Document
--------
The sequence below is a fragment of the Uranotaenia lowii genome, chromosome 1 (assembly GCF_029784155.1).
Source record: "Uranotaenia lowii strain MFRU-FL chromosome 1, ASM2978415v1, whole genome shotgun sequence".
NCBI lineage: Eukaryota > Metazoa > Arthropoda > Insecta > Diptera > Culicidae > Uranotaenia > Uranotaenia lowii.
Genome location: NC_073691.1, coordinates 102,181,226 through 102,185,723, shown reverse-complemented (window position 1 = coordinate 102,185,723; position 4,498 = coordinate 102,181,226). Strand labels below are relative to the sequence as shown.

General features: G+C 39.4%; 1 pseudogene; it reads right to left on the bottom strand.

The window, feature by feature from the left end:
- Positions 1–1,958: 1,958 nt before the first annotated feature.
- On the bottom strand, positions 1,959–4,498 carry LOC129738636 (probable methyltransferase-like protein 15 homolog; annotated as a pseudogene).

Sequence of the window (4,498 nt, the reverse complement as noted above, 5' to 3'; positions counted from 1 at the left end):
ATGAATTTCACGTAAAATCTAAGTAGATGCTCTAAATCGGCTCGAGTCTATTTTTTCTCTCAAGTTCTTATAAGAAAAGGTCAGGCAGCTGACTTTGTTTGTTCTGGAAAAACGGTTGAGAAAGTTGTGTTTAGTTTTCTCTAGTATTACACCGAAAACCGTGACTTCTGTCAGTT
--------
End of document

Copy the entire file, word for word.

The sequence below is a fragment of the Uranotaenia lowii genome, chromosome 1 (assembly GCF_029784155.1).
Source record: "Uranotaenia lowii strain MFRU-FL chromosome 1, ASM2978415v1, whole genome shotgun sequence".
NCBI lineage: Eukaryota > Metazoa > Arthropoda > Insecta > Diptera > Culicidae > Uranotaenia > Uranotaenia lowii.
Genome location: NC_073691.1, coordinates 102,181,226 through 102,185,723, shown reverse-complemented (window position 1 = coordinate 102,185,723; position 4,498 = coordinate 102,181,226). Strand labels below are relative to the sequence as shown.

General features: G+C 39.4%; 1 pseudogene; it reads right to left on the bottom strand.

The window, feature by feature from the left end:
- Positions 1–1,958: 1,958 nt before the first annotated feature.
- On the bottom strand, positions 1,959–4,498 carry LOC129738636 (probable methyltransferase-like protein 15 homolog; annotated as a pseudogene).

Sequence of the window (4,498 nt, the reverse complement as noted above, 5' to 3'; positions counted from 1 at the left end):
ATGAATTTCACGTAAAATCTAAGTAGATGCTCTAAATCGGCTCGAGTCTATTTTTTCTCTCAAGTTCTTATAAGAAAAGGTCAGGCAGCTGACTTTGTTTGTTCTGGAAAAACGGTTGAGAAAGTTGTGTTTAGTTTTCTCTAGTATTACACCGAAAACCGTGACTTCTGTCAGTT